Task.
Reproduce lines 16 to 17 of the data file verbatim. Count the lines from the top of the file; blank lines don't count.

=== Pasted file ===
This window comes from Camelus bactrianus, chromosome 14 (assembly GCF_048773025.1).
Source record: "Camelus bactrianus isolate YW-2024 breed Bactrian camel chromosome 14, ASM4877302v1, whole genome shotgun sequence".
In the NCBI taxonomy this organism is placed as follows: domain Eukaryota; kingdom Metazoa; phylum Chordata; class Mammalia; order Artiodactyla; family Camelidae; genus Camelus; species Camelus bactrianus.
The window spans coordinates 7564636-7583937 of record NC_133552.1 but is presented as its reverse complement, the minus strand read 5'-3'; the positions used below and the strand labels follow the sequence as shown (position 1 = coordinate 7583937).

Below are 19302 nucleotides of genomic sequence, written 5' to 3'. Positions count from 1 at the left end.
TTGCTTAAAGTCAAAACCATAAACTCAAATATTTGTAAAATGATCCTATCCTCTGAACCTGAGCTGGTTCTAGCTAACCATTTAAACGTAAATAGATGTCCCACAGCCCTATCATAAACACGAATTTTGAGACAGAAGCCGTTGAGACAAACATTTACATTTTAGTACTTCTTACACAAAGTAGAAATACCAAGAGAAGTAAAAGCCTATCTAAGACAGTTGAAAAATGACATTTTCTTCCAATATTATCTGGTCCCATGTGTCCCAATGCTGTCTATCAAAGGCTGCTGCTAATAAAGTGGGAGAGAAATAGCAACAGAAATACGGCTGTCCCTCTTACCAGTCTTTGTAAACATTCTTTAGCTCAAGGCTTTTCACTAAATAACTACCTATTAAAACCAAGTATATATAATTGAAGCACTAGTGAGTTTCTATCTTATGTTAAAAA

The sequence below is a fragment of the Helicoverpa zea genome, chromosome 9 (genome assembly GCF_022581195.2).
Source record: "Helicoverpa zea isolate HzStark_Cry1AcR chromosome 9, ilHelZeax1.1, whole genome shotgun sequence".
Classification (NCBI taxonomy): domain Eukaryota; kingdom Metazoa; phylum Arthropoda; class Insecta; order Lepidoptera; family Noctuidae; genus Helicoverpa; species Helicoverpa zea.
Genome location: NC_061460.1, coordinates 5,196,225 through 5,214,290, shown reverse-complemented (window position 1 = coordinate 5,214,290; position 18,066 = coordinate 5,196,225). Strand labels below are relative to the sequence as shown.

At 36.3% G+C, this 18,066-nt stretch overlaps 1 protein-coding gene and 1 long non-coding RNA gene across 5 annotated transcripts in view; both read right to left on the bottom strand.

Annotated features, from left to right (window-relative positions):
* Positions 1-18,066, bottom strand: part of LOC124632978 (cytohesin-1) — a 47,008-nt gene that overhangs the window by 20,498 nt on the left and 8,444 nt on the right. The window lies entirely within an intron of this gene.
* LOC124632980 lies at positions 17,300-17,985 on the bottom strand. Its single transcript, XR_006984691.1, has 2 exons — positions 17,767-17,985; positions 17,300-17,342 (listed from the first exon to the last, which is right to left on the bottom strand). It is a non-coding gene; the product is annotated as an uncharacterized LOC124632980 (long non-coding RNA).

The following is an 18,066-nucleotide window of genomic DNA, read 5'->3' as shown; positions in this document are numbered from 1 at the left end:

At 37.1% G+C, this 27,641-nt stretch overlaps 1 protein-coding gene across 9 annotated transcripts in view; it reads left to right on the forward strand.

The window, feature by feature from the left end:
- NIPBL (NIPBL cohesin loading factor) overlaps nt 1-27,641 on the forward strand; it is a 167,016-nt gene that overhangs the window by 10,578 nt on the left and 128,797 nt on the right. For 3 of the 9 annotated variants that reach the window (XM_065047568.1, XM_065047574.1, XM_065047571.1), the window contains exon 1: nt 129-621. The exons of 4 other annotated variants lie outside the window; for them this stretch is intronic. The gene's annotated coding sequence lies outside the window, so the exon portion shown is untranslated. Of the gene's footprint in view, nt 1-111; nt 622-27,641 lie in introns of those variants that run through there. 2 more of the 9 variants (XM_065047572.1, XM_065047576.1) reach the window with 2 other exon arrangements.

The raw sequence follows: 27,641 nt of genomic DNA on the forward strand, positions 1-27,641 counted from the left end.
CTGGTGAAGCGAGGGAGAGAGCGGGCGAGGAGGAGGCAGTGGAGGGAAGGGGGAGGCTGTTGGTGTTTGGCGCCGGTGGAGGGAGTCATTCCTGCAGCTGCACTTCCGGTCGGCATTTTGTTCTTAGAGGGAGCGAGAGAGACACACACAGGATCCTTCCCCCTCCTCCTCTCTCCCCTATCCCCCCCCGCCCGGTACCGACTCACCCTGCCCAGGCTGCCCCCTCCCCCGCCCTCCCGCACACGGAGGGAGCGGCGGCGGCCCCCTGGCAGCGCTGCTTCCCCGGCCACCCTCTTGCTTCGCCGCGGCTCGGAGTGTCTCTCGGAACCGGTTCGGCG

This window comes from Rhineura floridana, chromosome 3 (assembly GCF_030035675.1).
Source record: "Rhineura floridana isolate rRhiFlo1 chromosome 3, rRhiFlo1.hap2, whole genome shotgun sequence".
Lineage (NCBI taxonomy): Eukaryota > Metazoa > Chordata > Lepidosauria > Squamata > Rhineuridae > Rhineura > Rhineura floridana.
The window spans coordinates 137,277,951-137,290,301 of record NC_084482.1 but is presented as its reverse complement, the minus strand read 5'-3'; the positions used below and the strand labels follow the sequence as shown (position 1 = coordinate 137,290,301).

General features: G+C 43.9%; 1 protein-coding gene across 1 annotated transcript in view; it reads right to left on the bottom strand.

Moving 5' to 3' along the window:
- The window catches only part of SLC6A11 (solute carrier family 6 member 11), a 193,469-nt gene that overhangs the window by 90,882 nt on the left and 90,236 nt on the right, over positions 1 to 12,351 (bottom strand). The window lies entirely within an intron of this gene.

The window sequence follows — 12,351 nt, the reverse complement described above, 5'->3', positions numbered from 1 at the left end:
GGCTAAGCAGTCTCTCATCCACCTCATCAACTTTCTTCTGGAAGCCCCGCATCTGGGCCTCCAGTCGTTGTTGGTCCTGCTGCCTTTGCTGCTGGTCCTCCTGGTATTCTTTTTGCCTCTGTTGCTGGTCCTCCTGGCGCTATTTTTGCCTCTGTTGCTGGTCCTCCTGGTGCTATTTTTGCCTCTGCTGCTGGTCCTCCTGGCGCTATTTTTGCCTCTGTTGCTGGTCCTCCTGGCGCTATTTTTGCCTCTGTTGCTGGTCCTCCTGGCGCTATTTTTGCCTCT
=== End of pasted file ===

At 37.1% G+C, this 27,641-nt stretch overlaps 1 protein-coding gene across 9 annotated transcripts in view; it reads left to right on the forward strand.

The window, feature by feature from the left end: